Especially with lentils and beans, the bioavailability depends on their antinutrient* content. White beans and pale-colored lentils contain fewer tannins which reduce the digestibility and thus the availability of some amino acids. The bright varieties thus provide more digestible proteins. However, this does not make the other varieties less valuable, because food also depends on the variety of compounds (especial phytochemicals) and not just on macronutrients.

*Antinutrients are natural food ingredients such as oxalic acid in spinach and beetroot, etc.; inhibitors of some digestive enzymes (e.g. protease inhibitors in legumes) which inhibit the digestion of proteins; or phytic acid in nuts, seeds, and whole grains, which reduces the absorption of magnesium, calcium, iron and zinc.

With a good combination of foods, the antinutrients are irrelevant; e.g. the proteins are also absorbed more than necessary from legumes. Even regarding the micronutrients, in healthy conditions and balanced nutrition, despite the antinutrients, you will have no deficiency supply.

Manufacturing the processes and bioavailability of proteins

The processing and treatment of foods high in protein may result in positive or negative changes concerning the bioavailability of the protein and its biological value. Protein value is partly reduced in foods when exposed to strong heat (for example, with high heated milk or isolated soy protein).

In milk and soybeans today, usually no longer denaturation by prolonged high temperature or chemical treatment is used for preservation, but processes that allow pasteurization under very high pressure and lower temperatures. This significantly reduces quality losses. The process of very short ultra-high heating of only a few seconds with subsequent immediate cooling to about 4 ° C spares the proteins.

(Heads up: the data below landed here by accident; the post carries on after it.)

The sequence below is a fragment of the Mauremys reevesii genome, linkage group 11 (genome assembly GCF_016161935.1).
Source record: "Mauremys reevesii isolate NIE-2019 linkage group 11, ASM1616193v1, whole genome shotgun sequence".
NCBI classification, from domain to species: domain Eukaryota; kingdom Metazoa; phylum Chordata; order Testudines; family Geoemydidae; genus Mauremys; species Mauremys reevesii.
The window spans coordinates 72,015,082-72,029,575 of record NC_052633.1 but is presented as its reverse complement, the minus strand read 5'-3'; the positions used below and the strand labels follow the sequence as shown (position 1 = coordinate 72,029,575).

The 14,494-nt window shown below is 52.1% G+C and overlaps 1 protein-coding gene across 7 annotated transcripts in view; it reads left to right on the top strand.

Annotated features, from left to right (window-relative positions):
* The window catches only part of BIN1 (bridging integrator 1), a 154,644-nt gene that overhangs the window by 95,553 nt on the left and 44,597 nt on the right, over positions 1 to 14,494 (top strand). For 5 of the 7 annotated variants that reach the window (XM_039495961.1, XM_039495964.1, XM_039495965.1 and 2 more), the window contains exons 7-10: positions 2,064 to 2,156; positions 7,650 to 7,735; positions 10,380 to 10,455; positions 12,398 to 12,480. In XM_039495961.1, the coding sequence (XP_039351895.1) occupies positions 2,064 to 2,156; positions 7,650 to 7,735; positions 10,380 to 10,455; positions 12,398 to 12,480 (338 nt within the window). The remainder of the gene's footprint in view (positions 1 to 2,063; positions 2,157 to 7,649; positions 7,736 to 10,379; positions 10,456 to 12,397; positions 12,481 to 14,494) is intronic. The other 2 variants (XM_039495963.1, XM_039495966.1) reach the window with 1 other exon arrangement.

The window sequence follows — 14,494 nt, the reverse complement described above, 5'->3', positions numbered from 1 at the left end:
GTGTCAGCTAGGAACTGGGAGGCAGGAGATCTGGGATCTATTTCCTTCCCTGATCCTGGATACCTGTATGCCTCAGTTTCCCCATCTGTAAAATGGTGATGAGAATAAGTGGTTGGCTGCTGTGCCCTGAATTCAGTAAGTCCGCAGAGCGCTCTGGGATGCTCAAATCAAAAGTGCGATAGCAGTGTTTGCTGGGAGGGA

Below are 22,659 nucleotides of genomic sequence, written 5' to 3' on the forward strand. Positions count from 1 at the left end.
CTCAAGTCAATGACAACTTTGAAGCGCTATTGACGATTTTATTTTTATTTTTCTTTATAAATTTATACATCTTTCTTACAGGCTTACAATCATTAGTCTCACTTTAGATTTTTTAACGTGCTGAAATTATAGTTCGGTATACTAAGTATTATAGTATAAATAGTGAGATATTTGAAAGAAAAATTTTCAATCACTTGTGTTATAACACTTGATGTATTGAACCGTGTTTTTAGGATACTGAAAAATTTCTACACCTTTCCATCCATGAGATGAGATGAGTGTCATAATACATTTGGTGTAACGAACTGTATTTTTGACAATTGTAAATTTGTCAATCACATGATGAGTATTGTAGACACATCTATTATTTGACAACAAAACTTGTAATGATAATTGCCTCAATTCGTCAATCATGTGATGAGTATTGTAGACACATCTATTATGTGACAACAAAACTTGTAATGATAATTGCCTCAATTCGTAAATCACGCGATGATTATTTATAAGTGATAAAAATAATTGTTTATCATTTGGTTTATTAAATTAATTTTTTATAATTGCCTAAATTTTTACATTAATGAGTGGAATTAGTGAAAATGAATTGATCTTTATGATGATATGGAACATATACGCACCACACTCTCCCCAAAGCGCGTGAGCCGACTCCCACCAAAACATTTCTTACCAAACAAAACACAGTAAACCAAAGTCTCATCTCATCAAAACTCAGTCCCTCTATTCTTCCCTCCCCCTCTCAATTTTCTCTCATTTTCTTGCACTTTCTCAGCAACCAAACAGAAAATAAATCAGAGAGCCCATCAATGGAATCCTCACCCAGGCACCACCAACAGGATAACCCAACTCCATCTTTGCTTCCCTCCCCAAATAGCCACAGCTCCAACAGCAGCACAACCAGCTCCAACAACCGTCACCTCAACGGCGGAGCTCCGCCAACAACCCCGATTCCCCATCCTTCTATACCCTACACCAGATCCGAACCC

Heating does not always worsen bioavailability. Boiled eggs have by the heat-related denaturation of the protein higher bioavailability of their proteins compared to raw eggs.

Overall, as with almost all foods, that even with soy and milk, the gentle processing is beneficial. However, even with some adverse processing, the abundant food supply in our cultures usually does not result in a lack of essential amino acids when you have a balanced and diverse food selection.

Summary recommendations for protein supply

It makes less sense to focus solely on the single components or single values, such as the "biological value" of the proteins. The diverse and balanced combination of different foods is always more useful for the good supply of proteins and many other nutritional factors (protective substances).

For the supply of all the necessary essential amino acids (protein synthesis components), you need neither fish or meat, nor milk or egg products, but it must be noted that it is harder for vegans to provide themselves with all the synthesis components. For ovo-lacto-vegetarians or lacto-vegetarians, however, it is easy, to provide the essential amino acids well, when they have a good food combination.

The combination of plant foods with dairy or egg products increases the biological value of proteins above 100 reference value for the supply of all necessary protein components.

See the graphic at appendix

  • A balanced diet with the consumption of plants (base of the pyramid) with milk *, egg **, fish, meat *** and products made from it facilitates the coverage of the protein requirement.